Weren’t the Dodgers still in New York when Ben died? Sometimes I hate the ret-cons(okay, I USUALLY hate them). LOL

Bob: The Dodgers left New York in 1958. The Mets’ first season was 1962. So it all works!

Dude: I went to baseball games all the time with my grandfather, and it was a wonderful time each time. I was Peter’s age, and we watched the Phillies, who, granted, were actually good in the early 1980s, so I guess I don’t have the same experience, but I never cared if they won or lost. It was just nice getting out. Peter’s snotty attitude is as annoying as Ben’s Lifetime Channel one!

I agree, though, that is nicely done. Jenkins and Buckingham on this book never get enough credit.

Wow, I had this run originally and it went completely unappreciated by me. I definitely have to go back and reread it. Looking at this “moment” strikes me so much, seeing as I went to many a Mets game with my dad back in the day, and sure enough they always lost horribly. I know that exact frustration, the “why the hell do we keep doing this?” feeling, but we kept going. I loved it, but I still hate the Mets to this very day.

Wow … how perfect is it that Peter Parker is a Mets fan?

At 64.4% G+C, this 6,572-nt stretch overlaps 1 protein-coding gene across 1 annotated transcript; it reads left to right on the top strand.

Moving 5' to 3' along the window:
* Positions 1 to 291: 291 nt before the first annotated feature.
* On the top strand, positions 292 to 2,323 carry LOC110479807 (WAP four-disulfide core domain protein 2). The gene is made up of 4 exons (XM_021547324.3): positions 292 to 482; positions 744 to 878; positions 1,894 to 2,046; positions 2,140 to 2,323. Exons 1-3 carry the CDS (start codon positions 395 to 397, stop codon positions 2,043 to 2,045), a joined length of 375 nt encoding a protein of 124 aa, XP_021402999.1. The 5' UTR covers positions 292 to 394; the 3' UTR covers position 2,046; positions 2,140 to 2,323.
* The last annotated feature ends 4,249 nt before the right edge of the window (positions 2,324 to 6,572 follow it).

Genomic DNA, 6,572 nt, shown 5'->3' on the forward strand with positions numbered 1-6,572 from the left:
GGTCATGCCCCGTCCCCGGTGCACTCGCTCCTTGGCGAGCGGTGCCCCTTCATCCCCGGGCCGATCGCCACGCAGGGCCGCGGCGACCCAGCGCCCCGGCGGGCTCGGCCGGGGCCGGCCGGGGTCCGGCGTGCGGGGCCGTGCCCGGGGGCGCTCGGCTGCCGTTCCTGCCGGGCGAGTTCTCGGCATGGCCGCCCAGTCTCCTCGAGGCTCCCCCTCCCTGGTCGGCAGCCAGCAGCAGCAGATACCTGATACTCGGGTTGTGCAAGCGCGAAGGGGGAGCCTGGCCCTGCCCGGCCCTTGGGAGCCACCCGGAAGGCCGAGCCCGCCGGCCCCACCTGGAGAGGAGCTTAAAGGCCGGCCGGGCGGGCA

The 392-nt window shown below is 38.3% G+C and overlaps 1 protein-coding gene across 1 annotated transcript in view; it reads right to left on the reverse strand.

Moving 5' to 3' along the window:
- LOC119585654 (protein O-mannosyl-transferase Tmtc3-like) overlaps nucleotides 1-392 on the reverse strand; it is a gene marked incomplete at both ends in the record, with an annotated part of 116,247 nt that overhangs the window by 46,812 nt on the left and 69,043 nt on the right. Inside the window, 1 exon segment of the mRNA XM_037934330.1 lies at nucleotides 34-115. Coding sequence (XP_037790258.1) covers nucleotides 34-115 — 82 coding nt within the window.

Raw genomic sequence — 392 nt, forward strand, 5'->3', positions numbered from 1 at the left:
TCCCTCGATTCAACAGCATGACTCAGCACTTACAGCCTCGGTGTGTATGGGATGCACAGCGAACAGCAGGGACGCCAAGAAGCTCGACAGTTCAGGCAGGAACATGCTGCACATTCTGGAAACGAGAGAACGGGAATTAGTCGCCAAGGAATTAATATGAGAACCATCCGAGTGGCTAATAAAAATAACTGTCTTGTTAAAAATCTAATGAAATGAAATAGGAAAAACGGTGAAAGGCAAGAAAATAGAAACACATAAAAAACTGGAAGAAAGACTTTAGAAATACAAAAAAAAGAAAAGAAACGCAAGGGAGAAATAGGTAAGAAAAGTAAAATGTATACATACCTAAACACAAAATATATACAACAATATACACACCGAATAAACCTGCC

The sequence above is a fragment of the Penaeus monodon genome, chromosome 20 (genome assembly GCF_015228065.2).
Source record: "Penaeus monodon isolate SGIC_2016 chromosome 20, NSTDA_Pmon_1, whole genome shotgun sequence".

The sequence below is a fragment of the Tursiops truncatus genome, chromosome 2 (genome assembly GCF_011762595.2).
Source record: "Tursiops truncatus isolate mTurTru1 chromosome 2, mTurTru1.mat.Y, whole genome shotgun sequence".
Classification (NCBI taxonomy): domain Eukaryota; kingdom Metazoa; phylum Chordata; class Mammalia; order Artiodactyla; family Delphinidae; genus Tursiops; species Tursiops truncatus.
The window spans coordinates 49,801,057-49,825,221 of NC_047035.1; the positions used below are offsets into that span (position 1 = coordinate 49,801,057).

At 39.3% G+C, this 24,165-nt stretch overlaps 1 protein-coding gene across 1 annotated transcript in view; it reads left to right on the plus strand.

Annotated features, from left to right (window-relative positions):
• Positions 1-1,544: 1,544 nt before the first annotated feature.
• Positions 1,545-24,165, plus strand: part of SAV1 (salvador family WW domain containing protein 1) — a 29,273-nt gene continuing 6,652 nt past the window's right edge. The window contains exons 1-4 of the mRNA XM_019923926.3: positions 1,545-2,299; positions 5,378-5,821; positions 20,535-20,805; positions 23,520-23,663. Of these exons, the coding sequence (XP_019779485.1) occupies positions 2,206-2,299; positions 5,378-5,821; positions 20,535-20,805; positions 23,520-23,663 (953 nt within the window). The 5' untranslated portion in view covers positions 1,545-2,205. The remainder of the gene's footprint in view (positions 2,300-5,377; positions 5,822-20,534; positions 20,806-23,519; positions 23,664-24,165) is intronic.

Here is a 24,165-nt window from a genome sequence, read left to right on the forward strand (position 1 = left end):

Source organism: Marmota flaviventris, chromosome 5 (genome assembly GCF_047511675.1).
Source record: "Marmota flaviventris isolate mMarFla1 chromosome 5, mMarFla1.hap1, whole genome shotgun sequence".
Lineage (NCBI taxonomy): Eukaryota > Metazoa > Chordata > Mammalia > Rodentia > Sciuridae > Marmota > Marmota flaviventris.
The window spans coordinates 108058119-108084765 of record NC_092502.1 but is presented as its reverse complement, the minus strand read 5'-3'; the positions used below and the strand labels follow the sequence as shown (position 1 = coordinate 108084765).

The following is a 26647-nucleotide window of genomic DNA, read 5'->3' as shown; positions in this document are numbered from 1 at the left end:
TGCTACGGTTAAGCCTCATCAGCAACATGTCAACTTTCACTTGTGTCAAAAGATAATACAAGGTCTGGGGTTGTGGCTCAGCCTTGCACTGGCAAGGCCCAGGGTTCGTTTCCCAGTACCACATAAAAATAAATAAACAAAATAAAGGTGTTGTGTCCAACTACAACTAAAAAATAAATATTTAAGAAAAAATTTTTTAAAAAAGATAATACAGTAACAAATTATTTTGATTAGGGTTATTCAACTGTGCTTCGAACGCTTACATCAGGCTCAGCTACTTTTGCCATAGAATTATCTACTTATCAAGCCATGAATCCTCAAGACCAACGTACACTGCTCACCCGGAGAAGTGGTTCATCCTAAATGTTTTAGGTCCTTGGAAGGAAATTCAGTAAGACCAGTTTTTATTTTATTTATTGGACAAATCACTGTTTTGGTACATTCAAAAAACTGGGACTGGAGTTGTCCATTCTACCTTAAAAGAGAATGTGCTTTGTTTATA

Paul Jenkins is a great writer. His characters somehow come alive on the page for me, especially when he’s focusing on the smaller, quiet moments rather than an all-out superhero brawl. Nice choice, Brian.

The look on Aunt May’s face when he says he doesn’t want to go. Priceless.

I agree with some of Greg’s criticisms about Ben’s constant Movie of the Week attitude (did the guy ever get upset about anything? Ever?) and Pete’s snottiness, overall it’s a pretty fun, harmless and heart-warming story. A cool little one-off tale.

In other news, it’s nice to know I was completely right about this list.

This was a great moment. However, I don’t think I liked it the first go-around because it seemed like Jenkins spent his entire run doing cornball stories about Peter’s life and past. When Jenkins left “Hellblazer” and moved on to “Peter Parker”, I think I might have been expecting something a little edgier.

Mike Loughlin

May 9, 2009 at 8:59 pm

Jenkins & Buckingham made Peter Parker a must-read. It was usually funny, something most Spider-Man teams struggle with. Jenkins did a great job writing most of the cast, especially Peter & Aunt May.

Peter Parker says Uncle Ben is to his left but he is sitting to his right.

I agree with bad trotsky, Aunt May’s face is just priceless.

“And there, in the stands, watching a team made up of drunk-driving cokeheads who beat their wives and cut the heads off of live cats, I understood what Uncle Ben had been talking about…All that matters is that you eventually win. Moral character doesn’t matter. Thank you, 1986 Mets.”

“And he sat there to the left of me”… oops, Buckingham.

Maybe that could be interesting, if by the tenth “human interest” Jenkins Spider-Man story I wasn’t so thoroughly tired of it all.

His luck was that JMS was then showing everyone how a REAL BAD Spider-Man comic was, so Jenkins looked good in perspective.